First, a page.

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Mol Biol Evol. 2015 Mar;32(3):754-66. doi: 10.1093/molbev/msu337. Epub 2014 Dec 9.

Venom-related transcripts from Bothrops jararaca tissues provide novel molecular insights into the production and evolution of snake venom.

Author information

1
Laboratório Especial de Toxinologia Aplicada, Center of Toxins, Immune-Response and Cell Signaling (CeTICS), Instituto Butantan, São Paulo, Brazil Departamento de Genética e Biologia Evolutiva, Instituto de Biociências, Universidade de São Paulo, São Paulo, Brazil inacio.azevedo@butantan.gov.br.
2
Laboratório Especial de Toxinologia Aplicada, Center of Toxins, Immune-Response and Cell Signaling (CeTICS), Instituto Butantan, São Paulo, Brazil Departamento de Genética e Biologia Evolutiva, Instituto de Biociências, Universidade de São Paulo, São Paulo, Brazil.
3
Centro de Biotecnologia, Instituto Butantan, São Paulo, Brazil.
4
Laboratório de Farmacologia, Instituto Butantan, São Paulo-SP, Brazil.
5
Alistair Reid Venom Research Unit, Liverpool School of Tropical Medicine, Liverpool, United Kingdom.

Abstract

Attempts to reconstruct the evolutionary history of snake toxins in the context of their co-option to the venom gland rarely account for nonvenom snake genes that are paralogous to toxins, and which therefore represent important connectors to ancestral genes. In order to reevaluate this process, we conducted a comparative transcriptomic survey on body tissues from a venomous snake. A nonredundant set of 33,000 unigenes (assembled transcripts of reference genes) was independently assembled from six organs of the medically important viperid snake Bothrops jararaca, providing a reference list of 82 full-length toxins from the venom gland and specific products from other tissues, such as pancreatic digestive enzymes. Unigenes were then screened for nontoxin transcripts paralogous to toxins revealing 1) low level coexpression of approximately 20% of toxin genes (e.g., bradykinin-potentiating peptide, C-type lectin, snake venom metalloproteinase, snake venom nerve growth factor) in body tissues, 2) the identity of the closest paralogs to toxin genes in eight classes of toxins, 3) the location and level of paralog expression, indicating that, in general, co-expression occurs in a higher number of tissues and at lower levels than observed for toxin genes, and 4) strong evidence of a toxin gene reverting back to selective expression in a body tissue. In addition, our differential gene expression analyses identify specific cellular processes that make the venom gland a highly specialized secretory tissue. Our results demonstrate that the evolution and production of venom in snakes is a complex process that can only be understood in the context of comparative data from other snake tissues, including the identification of genes paralogous to venom toxins.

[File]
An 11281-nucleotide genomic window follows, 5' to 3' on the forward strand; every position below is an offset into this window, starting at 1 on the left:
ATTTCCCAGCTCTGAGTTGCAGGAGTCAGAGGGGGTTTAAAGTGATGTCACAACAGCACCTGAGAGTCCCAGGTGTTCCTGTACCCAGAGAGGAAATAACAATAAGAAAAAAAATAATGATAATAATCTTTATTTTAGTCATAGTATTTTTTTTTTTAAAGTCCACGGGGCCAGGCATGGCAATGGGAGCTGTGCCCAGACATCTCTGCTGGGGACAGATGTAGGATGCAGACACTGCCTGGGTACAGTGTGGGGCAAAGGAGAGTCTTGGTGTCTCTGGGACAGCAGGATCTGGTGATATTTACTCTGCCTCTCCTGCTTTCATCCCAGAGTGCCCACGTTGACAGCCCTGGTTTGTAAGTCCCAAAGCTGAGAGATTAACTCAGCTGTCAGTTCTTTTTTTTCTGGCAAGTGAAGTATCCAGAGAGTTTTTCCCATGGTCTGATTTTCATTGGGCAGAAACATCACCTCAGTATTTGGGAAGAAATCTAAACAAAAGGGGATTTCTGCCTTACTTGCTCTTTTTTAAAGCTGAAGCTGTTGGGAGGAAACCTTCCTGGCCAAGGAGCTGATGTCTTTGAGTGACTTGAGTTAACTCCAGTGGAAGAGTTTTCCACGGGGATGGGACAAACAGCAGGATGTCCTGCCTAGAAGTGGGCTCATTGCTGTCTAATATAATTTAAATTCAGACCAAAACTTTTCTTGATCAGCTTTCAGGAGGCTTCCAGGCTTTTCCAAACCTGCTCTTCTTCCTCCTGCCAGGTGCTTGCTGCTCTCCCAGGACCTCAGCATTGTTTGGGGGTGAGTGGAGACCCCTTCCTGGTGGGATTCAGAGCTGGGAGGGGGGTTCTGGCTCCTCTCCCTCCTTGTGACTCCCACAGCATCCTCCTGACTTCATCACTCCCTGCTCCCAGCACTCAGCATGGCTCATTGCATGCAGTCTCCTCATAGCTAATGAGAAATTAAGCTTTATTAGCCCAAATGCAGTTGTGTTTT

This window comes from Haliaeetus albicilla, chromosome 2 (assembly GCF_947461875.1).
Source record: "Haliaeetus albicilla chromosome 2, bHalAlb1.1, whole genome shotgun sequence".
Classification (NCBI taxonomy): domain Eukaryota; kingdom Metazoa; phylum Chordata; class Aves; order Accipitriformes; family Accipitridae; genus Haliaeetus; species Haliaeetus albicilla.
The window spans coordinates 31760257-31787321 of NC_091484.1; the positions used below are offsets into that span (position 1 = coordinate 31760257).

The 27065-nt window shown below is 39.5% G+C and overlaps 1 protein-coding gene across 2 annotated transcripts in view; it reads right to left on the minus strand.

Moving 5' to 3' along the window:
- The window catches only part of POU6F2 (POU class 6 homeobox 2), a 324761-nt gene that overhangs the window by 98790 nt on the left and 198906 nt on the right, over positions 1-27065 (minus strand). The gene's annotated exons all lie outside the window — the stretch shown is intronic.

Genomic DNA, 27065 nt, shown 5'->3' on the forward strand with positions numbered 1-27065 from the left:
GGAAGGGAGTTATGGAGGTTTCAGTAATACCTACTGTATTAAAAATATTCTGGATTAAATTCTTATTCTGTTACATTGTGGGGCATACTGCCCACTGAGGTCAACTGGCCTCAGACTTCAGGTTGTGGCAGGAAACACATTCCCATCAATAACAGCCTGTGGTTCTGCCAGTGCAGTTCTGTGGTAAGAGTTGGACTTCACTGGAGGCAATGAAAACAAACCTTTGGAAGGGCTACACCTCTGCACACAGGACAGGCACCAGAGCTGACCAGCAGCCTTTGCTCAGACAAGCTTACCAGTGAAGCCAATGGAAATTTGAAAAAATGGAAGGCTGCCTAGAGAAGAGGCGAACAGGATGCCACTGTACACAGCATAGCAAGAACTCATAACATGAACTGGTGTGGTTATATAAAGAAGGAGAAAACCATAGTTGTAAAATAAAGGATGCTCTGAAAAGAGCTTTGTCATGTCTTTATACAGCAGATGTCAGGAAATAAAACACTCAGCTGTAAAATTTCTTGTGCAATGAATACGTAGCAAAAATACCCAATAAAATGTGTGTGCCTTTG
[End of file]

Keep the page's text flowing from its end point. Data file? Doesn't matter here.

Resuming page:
KEYWORDS:

Bothrops jararaca; Serpentes; differential expression; snake toxin; transcriptome; venom gland

PMID:
25502939
PMCID:
PMC4327157
DOI:
10.1093/molbev/msu337
[Indexed for MEDLINE]
Free PMC Article

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